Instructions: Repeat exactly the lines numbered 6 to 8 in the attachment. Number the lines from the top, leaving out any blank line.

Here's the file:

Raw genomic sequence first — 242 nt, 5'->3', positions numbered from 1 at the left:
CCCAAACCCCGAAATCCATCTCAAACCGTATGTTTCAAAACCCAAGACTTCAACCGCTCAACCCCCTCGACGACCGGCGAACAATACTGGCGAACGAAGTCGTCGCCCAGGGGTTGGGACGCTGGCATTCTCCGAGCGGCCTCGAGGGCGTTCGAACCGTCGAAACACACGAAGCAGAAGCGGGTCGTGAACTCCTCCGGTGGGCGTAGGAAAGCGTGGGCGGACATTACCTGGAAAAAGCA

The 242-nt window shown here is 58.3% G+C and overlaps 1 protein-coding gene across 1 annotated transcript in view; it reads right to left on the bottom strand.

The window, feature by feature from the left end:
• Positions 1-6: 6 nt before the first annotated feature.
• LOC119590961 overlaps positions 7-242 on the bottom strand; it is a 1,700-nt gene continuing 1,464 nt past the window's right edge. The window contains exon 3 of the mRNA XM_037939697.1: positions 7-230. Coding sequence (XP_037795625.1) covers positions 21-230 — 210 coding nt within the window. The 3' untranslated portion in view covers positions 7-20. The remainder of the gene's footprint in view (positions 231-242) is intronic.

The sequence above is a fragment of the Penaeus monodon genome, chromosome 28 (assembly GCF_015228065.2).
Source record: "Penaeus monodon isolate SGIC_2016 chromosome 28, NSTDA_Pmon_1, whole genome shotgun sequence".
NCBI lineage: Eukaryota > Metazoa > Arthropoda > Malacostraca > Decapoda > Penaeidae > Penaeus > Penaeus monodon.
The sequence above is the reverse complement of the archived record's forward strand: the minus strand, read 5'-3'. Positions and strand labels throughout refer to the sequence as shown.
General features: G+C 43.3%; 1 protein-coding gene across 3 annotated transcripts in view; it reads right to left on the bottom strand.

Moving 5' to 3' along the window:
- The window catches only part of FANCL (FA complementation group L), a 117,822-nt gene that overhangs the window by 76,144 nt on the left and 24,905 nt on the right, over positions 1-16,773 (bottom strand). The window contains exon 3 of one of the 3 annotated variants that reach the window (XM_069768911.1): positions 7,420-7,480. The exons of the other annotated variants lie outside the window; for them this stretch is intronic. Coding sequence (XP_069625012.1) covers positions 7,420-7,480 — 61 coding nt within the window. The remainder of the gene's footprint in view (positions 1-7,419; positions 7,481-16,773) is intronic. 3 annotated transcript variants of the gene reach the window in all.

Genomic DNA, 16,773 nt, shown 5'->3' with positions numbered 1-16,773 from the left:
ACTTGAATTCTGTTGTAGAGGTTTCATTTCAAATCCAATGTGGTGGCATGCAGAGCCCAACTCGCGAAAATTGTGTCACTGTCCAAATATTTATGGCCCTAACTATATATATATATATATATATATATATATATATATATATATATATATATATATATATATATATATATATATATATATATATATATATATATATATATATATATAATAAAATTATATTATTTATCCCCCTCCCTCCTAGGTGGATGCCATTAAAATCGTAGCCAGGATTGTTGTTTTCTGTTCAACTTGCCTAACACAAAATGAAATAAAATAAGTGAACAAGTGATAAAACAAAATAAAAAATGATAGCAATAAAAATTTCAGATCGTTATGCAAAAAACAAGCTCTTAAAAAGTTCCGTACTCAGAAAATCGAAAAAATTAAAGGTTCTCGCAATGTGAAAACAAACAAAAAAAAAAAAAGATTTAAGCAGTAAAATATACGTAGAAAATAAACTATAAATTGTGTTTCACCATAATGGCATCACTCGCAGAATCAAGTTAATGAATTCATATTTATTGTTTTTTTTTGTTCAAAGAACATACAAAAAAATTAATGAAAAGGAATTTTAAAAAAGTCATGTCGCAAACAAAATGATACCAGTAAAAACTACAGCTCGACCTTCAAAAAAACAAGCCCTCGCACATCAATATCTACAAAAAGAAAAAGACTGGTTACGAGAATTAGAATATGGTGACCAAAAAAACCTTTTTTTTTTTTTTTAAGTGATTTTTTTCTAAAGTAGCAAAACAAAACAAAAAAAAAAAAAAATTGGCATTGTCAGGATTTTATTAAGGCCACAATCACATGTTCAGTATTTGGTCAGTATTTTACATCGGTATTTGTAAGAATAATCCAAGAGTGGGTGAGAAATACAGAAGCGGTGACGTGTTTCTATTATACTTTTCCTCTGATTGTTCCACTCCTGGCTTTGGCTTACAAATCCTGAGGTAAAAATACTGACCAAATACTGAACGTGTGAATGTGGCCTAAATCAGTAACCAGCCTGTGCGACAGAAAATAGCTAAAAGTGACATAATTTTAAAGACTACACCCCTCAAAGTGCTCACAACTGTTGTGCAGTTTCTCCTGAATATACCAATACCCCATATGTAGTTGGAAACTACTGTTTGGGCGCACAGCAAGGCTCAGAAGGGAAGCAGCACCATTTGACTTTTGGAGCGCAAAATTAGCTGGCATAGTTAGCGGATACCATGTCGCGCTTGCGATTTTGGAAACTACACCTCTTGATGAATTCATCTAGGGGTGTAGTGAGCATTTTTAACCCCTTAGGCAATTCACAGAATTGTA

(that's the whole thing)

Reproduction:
• LOC119590961 overlaps positions 7-242 on the bottom strand; it is a 1,700-nt gene continuing 1,464 nt past the window's right edge. The window contains exon 3 of the mRNA XM_037939697.1: positions 7-230. Coding sequence (XP_037795625.1) covers positions 21-230 — 210 coding nt within the window. The 3' untranslated portion in view covers positions 7-20. The remainder of the gene's footprint in view (positions 231-242) is intronic.

The sequence above is a fragment of the Penaeus monodon genome, chromosome 28 (assembly GCF_015228065.2).
Source record: "Penaeus monodon isolate SGIC_2016 chromosome 28, NSTDA_Pmon_1, whole genome shotgun sequence".